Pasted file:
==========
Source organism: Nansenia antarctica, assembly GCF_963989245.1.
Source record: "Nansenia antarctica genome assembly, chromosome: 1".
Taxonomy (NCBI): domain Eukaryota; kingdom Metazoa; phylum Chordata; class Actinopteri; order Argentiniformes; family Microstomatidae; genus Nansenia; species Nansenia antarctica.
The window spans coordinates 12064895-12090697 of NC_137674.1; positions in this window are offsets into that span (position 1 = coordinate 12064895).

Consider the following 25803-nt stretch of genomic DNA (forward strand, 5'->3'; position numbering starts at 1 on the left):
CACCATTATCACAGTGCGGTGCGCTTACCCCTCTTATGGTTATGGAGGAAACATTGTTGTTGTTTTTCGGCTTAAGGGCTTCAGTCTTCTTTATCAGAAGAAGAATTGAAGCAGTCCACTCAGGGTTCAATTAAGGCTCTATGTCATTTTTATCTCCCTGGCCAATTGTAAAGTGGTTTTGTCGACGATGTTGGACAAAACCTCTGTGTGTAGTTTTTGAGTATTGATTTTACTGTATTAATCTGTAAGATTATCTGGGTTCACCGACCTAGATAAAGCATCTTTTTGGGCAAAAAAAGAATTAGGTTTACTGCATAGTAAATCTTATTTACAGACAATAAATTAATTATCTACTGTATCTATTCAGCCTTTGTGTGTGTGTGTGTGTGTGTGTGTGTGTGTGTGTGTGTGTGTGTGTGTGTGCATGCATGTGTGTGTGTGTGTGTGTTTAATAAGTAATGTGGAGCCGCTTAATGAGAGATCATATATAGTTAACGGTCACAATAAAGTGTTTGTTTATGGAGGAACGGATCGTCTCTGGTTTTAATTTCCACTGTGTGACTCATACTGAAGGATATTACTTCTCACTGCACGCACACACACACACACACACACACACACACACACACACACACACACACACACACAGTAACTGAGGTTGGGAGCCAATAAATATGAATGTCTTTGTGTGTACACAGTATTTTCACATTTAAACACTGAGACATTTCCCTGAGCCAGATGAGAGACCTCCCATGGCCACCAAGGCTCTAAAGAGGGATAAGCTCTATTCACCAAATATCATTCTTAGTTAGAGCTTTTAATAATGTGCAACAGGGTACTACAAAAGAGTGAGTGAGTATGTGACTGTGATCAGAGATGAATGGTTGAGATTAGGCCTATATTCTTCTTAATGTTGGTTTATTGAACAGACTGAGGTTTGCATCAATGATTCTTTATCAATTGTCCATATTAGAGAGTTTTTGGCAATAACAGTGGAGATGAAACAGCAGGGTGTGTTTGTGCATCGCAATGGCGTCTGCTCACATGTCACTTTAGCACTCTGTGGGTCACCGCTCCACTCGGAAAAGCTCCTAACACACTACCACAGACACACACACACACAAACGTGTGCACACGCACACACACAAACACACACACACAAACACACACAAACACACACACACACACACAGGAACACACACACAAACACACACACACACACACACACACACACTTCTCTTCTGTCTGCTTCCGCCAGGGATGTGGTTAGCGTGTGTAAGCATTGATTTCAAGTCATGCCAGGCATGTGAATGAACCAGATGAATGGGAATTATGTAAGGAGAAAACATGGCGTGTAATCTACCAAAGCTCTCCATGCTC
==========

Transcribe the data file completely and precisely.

Source organism: Nansenia antarctica, assembly GCF_963989245.1.
Source record: "Nansenia antarctica genome assembly, chromosome: 1".
Taxonomy (NCBI): domain Eukaryota; kingdom Metazoa; phylum Chordata; class Actinopteri; order Argentiniformes; family Microstomatidae; genus Nansenia; species Nansenia antarctica.
The window spans coordinates 12064895-12090697 of NC_137674.1; positions in this window are offsets into that span (position 1 = coordinate 12064895).

Consider the following 25803-nt stretch of genomic DNA (forward strand, 5'->3'; position numbering starts at 1 on the left):
CACCATTATCACAGTGCGGTGCGCTTACCCCTCTTATGGTTATGGAGGAAACATTGTTGTTGTTTTTCGGCTTAAGGGCTTCAGTCTTCTTTATCAGAAGAAGAATTGAAGCAGTCCACTCAGGGTTCAATTAAGGCTCTATGTCATTTTTATCTCCCTGGCCAATTGTAAAGTGGTTTTGTCGACGATGTTGGACAAAACCTCTGTGTGTAGTTTTTGAGTATTGATTTTACTGTATTAATCTGTAAGATTATCTGGGTTCACCGACCTAGATAAAGCATCTTTTTGGGCAAAAAAAGAATTAGGTTTACTGCATAGTAAATCTTATTTACAGACAATAAATTAATTATCTACTGTATCTATTCAGCCTTTGTGTGTGTGTGTGTGTGTGTGTGTGTGTGTGTGTGTGTGTGTGTGTGTGTGCATGCATGTGTGTGTGTGTGTGTGTTTAATAAGTAATGTGGAGCCGCTTAATGAGAGATCATATATAGTTAACGGTCACAATAAAGTGTTTGTTTATGGAGGAACGGATCGTCTCTGGTTTTAATTTCCACTGTGTGACTCATACTGAAGGATATTACTTCTCACTGCACGCACACACACACACACACACACACACACACACACACACACACACACACACACACAGTAACTGAGGTTGGGAGCCAATAAATATGAATGTCTTTGTGTGTACACAGTATTTTCACATTTAAACACTGAGACATTTCCCTGAGCCAGATGAGAGACCTCCCATGGCCACCAAGGCTCTAAAGAGGGATAAGCTCTATTCACCAAATATCATTCTTAGTTAGAGCTTTTAATAATGTGCAACAGGGTACTACAAAAGAGTGAGTGAGTATGTGACTGTGATCAGAGATGAATGGTTGAGATTAGGCCTATATTCTTCTTAATGTTGGTTTATTGAACAGACTGAGGTTTGCATCAATGATTCTTTATCAATTGTCCATATTAGAGAGTTTTTGGCAATAACAGTGGAGATGAAACAGCAGGGTGTGTTTGTGCATCGCAATGGCGTCTGCTCACATGTCACTTTAGCACTCTGTGGGTCACCGCTCCACTCGGAAAAGCTCCTAACACACTACCACAGACACACACACACACAAACGTGTGCACACGCACACACACAAACACACACACACAAACACACACAAACACACACACACACACACAGGAACACACACACAAACACACACACACACACACACACACACACTTCTCTTCTGTCTGCTTCCGCCAGGGATGTGGTTAGCGTGTGTAAGCATTGATTTCAAGTCATGCCAGGCATGTGAATGAACCAGATGAATGGGAATTATGTAAGGAGAAAACATGGCGTGTAATCTACCAAAGCTCTCCATGCTC